The aim is to demonstrate that working for the UK military is “a rich and rewarding career that includes opportunities for development and growth that you wouldn’t get anywhere else”, according to the spokesperson.
Deep dive into the MoD’s new cyber strategy
Attracting private sector cyber specialists to the military is just one corner of Strategic Command’s cyber recruitment strategy.
This strategy will also offer all existing military employees a cyber aptitude test; this is due to be launched later this year. Those found to have the right skills will be offered further training and a path into a cyber-focused role, according to the Financial Times.
In its recently published report titled ‘Defence in a competitive age,’ Strategic Command discussed how the UK military is keen to “attract and retain a diverse, inclusive, motivated and professional workforce [… ] equipped with the specialist skills required for contemporary conflict and competition”.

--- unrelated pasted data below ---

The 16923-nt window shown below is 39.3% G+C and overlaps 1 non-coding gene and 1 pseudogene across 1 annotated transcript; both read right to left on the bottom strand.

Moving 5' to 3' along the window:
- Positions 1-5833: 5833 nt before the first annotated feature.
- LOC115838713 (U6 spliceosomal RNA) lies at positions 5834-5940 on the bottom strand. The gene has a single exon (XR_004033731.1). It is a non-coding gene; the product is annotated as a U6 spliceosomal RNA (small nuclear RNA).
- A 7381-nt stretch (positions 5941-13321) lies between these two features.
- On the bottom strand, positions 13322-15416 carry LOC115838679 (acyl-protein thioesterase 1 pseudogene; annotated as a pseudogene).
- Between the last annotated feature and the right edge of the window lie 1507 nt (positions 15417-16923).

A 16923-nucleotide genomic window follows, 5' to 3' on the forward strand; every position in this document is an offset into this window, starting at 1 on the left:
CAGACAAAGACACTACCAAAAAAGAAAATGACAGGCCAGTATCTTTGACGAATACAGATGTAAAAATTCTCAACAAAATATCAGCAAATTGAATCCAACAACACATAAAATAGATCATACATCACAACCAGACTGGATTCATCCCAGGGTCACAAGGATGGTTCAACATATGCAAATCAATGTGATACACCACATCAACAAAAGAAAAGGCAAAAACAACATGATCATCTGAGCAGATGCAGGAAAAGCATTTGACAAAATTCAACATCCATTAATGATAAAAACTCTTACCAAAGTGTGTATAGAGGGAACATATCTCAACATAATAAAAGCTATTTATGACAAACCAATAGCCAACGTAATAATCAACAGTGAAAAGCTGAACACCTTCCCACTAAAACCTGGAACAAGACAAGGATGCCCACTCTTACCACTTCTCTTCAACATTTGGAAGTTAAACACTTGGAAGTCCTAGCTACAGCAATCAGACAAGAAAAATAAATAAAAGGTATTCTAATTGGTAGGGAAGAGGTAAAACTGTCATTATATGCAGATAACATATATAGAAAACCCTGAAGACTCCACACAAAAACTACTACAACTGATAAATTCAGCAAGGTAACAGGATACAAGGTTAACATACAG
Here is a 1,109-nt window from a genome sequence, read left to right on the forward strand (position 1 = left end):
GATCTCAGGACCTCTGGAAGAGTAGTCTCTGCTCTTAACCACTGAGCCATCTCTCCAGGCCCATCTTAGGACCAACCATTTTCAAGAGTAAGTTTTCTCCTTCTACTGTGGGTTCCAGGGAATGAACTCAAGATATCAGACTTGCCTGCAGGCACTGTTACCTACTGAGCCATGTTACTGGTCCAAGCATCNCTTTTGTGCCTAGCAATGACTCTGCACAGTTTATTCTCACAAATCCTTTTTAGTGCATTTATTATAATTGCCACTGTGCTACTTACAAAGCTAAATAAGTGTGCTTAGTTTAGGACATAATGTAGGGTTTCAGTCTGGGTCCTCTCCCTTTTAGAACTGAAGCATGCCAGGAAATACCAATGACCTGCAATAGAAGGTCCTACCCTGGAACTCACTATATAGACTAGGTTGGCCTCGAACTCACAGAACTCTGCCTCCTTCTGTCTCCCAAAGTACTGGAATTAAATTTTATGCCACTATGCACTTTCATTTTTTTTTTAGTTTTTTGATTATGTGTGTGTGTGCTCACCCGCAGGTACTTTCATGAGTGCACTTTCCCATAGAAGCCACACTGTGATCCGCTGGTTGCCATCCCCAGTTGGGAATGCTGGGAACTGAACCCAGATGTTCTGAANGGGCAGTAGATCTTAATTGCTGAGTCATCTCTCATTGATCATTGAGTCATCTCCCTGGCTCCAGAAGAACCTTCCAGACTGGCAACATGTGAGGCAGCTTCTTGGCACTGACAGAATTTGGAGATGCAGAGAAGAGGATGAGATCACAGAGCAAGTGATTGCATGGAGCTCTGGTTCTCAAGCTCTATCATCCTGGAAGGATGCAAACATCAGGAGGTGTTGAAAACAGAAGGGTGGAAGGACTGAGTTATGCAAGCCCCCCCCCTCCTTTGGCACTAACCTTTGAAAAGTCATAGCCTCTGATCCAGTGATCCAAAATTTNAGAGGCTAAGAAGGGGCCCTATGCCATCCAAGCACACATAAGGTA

Focusing on cyber skills, the newly created National Cyber Force and Space Command will lead the way in finding the best talent to recruit from.
The National Cyber Force will also support the UK government’s focus on turning the UK into a responsible cyber power on the world stage.
According to a recent policy review, cyber power “supports economic growth, enabling businesses and individuals to transition confidently to the digital world, boosting productivity and driving the innovation that will create new skilled jobs”.
As a result, the government wants to strengthen the UK’s cyber ecosystem, which includes “deepening the partnership between government, academia and industry. We will take a more coherent approach to skills, recruitment, R&D, exercising and innovation across defensive and offensive cyber”.